As you gaze at fire, you give witness to this ongoing interplay that produces combustion. The dancing flames show evidence of burning gases. Notice that nowhere is the combustible material, be it wood, coal or paper, aflame. It may glow red which is a sign of its heated state and conversion to gases. Flame displays its lively nature as it stretches out engulfing unburned gases. In the process the quantity of combustible material reduces. It has been converted to burnable gases; its unburnable component is ash. Some is light enough to be lifted away on the upward flowing air currents. Heavier ash sinks to a small pile left after the fire has extinguished.
For all material, this is the fire process. The difference is what temperature is necessary to drive off combustible gases. Gases that are combustible at normal air temperature only need spark. These gases are hazardous to handle. Even liquid gasoline does not burn . However, it’s temperature to convert to burnable vapors is lower than temperatures found outdoors on a mild day. Then spark is all that is needed to begin the inferno. Other burnable materials have combustion temperatures in the range produced in ordinary fires. Other materials will not combust in these fires. Examples are most metals, ceramics, stone, and rock.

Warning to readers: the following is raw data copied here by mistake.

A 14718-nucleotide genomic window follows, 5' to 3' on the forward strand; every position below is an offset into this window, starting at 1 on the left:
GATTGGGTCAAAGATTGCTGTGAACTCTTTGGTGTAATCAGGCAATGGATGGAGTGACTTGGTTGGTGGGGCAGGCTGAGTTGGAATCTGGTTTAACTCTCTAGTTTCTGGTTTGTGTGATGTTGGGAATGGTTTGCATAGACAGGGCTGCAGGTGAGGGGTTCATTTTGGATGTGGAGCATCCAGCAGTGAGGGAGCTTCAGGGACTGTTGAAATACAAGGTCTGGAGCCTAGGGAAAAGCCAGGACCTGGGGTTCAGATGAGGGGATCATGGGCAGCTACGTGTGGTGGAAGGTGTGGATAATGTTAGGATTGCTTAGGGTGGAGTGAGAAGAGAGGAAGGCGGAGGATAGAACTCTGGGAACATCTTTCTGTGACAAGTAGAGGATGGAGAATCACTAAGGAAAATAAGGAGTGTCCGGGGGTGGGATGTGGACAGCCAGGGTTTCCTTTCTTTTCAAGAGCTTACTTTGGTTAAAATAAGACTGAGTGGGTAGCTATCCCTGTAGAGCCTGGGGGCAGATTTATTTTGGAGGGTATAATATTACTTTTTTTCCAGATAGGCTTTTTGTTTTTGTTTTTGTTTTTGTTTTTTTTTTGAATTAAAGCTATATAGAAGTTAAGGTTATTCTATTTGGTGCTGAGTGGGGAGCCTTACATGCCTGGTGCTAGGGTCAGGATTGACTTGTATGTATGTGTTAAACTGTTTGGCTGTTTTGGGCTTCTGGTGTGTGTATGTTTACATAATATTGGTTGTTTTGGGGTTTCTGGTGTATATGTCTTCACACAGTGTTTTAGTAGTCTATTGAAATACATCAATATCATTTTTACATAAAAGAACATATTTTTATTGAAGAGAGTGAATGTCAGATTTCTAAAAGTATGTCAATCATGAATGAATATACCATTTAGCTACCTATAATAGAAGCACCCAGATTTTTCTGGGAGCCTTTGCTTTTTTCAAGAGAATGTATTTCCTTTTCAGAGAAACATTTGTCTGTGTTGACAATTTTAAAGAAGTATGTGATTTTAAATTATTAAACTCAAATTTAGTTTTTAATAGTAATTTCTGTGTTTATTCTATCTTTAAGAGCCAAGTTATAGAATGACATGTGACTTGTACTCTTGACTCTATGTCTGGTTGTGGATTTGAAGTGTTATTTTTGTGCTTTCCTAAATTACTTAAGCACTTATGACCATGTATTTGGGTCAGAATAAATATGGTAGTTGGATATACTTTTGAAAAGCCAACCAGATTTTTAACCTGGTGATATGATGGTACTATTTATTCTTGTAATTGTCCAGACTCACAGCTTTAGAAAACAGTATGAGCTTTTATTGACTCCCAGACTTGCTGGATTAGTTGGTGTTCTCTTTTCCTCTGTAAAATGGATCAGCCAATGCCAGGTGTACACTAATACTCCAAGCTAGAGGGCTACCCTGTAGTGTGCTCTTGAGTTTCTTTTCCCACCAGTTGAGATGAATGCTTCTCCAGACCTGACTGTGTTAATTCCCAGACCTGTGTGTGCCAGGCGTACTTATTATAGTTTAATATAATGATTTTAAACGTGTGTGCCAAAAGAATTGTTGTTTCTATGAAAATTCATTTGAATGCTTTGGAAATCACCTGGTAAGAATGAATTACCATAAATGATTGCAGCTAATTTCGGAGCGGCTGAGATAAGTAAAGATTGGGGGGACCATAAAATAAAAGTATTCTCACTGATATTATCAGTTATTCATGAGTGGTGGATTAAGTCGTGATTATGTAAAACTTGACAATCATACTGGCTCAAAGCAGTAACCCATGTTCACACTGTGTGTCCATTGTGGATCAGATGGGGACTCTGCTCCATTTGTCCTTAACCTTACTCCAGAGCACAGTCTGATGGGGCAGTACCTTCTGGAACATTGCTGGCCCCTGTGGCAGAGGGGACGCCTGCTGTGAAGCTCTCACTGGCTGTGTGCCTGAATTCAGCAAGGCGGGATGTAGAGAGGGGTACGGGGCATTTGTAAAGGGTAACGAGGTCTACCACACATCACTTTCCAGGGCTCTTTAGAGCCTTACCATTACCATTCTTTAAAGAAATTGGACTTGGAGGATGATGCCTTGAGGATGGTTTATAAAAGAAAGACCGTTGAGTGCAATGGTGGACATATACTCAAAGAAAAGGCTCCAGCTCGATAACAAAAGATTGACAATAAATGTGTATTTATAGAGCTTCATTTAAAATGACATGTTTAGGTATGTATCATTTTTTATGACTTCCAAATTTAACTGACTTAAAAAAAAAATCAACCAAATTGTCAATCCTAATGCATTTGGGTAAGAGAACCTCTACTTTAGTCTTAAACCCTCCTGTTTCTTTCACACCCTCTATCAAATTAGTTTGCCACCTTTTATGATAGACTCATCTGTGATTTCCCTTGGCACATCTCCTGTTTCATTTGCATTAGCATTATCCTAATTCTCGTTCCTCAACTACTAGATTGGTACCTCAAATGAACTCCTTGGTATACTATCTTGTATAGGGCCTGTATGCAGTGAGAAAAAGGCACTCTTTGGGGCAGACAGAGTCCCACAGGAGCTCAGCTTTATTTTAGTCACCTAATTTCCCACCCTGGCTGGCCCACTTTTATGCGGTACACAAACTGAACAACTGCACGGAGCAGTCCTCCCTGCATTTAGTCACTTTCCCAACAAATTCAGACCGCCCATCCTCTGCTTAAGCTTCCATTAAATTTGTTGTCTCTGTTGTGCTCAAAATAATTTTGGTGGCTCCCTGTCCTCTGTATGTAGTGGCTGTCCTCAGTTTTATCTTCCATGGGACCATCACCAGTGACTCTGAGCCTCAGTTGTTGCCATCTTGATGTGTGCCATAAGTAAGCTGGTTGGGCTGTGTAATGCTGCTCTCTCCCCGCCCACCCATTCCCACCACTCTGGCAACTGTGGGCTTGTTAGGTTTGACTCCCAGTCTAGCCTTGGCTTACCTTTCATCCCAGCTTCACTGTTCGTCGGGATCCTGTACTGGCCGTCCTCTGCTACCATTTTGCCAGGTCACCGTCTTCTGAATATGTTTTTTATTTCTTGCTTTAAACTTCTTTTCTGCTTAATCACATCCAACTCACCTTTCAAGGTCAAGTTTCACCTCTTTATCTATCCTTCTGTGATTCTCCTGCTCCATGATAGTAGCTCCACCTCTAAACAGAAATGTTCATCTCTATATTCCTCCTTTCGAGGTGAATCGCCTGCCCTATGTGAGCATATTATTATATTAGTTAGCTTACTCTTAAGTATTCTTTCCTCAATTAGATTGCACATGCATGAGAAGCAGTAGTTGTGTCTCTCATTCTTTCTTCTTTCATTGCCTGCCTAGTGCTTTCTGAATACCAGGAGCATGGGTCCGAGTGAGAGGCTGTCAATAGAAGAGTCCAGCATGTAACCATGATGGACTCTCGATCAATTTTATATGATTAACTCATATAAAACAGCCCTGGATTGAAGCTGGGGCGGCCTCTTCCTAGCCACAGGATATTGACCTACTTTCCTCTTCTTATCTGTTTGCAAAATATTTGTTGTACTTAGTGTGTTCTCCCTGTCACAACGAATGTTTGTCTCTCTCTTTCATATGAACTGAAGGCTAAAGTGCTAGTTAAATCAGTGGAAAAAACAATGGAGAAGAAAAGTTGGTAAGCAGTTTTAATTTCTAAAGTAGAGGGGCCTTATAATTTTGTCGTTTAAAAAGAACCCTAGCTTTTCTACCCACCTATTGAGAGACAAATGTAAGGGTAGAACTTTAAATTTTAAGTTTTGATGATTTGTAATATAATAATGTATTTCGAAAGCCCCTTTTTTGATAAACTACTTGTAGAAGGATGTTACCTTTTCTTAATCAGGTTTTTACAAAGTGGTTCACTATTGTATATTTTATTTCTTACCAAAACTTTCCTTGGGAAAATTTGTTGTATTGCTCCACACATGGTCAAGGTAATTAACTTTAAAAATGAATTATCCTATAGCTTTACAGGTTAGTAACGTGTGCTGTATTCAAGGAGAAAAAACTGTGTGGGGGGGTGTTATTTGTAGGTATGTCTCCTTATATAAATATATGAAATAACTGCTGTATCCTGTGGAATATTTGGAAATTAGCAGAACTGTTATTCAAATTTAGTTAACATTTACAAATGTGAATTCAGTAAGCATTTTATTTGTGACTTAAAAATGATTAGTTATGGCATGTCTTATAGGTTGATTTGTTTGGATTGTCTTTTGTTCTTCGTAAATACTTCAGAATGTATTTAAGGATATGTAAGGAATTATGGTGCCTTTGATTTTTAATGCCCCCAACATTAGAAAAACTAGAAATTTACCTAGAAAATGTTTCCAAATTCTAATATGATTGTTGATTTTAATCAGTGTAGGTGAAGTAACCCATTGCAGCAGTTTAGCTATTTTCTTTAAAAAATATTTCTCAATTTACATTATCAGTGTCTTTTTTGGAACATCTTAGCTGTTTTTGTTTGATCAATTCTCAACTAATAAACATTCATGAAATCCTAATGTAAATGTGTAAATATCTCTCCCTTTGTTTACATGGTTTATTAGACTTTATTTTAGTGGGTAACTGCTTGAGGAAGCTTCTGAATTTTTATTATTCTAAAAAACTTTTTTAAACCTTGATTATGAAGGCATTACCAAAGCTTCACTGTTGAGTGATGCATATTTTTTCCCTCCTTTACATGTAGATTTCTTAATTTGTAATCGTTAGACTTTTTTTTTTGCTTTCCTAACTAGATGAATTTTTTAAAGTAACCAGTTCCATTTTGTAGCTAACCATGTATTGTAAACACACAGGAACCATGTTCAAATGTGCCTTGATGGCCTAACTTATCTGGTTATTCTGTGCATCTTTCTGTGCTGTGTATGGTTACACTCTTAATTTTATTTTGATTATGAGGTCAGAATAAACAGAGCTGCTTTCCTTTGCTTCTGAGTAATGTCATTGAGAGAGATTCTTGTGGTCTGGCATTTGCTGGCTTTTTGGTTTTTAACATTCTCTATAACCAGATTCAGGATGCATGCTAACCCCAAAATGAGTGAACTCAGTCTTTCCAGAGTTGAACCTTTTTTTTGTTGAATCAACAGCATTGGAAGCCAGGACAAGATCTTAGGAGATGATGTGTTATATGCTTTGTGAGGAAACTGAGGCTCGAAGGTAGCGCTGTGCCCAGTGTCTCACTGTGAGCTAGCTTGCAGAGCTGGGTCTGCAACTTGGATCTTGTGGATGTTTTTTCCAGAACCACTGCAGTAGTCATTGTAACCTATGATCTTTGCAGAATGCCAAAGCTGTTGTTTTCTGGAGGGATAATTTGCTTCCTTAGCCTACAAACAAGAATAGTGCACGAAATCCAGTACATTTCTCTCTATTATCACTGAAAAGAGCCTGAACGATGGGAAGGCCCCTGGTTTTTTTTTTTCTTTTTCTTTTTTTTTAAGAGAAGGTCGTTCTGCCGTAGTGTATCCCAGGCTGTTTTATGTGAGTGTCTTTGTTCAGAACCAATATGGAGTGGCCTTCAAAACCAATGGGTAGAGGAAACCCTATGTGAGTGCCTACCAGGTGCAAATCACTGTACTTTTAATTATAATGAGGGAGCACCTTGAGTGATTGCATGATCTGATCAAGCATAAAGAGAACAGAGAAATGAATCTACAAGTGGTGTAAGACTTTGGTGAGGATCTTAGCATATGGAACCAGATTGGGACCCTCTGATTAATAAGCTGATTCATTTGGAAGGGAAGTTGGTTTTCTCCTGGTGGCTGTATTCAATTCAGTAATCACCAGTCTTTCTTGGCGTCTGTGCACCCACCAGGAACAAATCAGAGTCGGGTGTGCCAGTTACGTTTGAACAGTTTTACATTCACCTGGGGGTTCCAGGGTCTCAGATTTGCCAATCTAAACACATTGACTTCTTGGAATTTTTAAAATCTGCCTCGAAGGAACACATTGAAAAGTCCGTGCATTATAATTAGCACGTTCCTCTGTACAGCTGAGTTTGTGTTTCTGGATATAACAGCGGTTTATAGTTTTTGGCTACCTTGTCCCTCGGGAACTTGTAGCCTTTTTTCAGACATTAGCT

But even these things can burn in conditions well beyond the ordinary. Some have combustion temperatures quite high. Even metal can turn to vapors at temperatures high enough. These temperatures are not normal and only found in controlled environments like science labs, deep furnaces, or nuclear experiments. At times, certain other elements need to be present to catalyze burning. They conditions may also occur in the bowels off the earth where high temperatures and pressure produce fires that have powers of transmutation. The ashes from these fires are known as gems and sometimes called precious.